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‘Mystery’ Photographic Accessory (a challenge), very early 1900s

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    Posted 8 months ago

    (324 items)

    It’s been a couple years since I posted a “What’s this accessory?” challenge. (Hmmm … it’s been a couple months since I posted anything.)

    One of the reasons for these ‘mystery’ posts is to share with the collector community strange, wonderful and overlooked accessories that have been around since the invention of photography. Some are incredibly odd and work. Others are the equivalent of ‘snake oil.’

    Some helpful (or not) info:
    * 12¾ inches wide x 5 inches deep x 1½ inches thick.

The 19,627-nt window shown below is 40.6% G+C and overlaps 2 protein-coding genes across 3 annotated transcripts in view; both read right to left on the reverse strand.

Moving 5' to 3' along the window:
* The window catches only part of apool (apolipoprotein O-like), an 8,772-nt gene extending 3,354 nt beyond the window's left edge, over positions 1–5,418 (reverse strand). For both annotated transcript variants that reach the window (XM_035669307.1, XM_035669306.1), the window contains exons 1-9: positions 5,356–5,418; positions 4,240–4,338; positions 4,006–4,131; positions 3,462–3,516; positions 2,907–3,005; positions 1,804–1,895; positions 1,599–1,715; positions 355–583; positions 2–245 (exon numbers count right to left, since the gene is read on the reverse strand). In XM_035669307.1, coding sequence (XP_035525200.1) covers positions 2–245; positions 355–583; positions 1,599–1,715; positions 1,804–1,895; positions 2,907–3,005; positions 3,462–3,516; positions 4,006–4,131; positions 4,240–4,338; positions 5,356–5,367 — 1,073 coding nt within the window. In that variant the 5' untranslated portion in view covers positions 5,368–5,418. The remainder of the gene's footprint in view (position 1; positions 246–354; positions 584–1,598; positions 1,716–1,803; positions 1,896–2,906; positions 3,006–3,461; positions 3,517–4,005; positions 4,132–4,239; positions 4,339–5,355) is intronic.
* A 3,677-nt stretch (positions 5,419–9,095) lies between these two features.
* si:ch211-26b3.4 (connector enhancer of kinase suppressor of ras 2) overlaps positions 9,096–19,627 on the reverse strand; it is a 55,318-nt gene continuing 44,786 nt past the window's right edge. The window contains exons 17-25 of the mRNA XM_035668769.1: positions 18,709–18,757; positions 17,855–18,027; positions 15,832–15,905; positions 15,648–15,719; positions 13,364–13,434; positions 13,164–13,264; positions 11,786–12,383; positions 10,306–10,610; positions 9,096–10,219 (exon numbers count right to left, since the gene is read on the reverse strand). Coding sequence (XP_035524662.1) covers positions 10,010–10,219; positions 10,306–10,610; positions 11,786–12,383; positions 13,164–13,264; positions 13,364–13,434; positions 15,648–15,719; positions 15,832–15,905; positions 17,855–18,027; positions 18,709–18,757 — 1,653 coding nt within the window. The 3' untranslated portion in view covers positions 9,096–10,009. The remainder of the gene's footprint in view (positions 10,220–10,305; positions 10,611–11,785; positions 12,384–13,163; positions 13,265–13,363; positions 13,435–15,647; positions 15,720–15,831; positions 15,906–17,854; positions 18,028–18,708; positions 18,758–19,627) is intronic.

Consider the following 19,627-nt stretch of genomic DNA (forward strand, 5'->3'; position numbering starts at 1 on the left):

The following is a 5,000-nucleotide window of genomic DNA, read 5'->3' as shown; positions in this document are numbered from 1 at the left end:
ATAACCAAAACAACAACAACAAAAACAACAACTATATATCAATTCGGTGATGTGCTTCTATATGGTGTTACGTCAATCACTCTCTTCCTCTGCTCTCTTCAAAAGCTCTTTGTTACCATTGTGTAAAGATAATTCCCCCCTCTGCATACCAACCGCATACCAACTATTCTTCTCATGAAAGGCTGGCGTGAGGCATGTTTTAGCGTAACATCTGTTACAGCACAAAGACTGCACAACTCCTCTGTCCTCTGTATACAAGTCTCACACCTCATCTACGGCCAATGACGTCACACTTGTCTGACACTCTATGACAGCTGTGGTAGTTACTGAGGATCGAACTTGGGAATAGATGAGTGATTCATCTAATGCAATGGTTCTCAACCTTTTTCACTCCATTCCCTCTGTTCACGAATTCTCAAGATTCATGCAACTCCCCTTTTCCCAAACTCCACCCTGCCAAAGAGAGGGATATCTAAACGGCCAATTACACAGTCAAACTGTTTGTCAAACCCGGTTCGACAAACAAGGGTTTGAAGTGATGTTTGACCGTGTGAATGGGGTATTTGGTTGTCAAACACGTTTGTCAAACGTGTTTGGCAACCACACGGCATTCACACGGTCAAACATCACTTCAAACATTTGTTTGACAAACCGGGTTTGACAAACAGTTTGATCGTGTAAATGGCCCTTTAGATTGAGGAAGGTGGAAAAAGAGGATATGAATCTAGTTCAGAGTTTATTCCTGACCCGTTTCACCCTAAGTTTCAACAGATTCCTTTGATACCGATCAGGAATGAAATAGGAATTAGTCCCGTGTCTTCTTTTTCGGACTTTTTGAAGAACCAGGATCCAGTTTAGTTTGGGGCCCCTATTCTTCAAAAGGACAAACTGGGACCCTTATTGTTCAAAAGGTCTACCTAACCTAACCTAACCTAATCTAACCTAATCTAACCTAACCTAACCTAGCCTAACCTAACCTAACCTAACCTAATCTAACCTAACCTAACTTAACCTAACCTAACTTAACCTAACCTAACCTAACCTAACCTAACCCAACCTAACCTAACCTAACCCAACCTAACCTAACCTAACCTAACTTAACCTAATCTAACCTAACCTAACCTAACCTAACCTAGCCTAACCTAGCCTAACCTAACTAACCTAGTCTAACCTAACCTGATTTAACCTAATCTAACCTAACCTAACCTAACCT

* Cherry wood and brass construction.

    The challenge is straight forward, what does this thingy do and why would a photographer be interested in it? Gimmick or not?

    In past “What’s this accessory” posts, the CW crowd has proven to be pretty sharp and I expect this to be solved rather quickly.

    As with my previous ‘mystery accessory’ posts, anyone who guesses correctly will have my admiration and that of your CW peers. Whenever this is figured out, I’ll post pictures of the accessory showing its maker’s markings, and (if not figured out) describe how it works.

    IMPORTANT: As always, wild comical speculation is encouraged!


    Added picture of device made specifically for the No.2 Stereo Brownie with the camera; showing the device is bigger than the camera.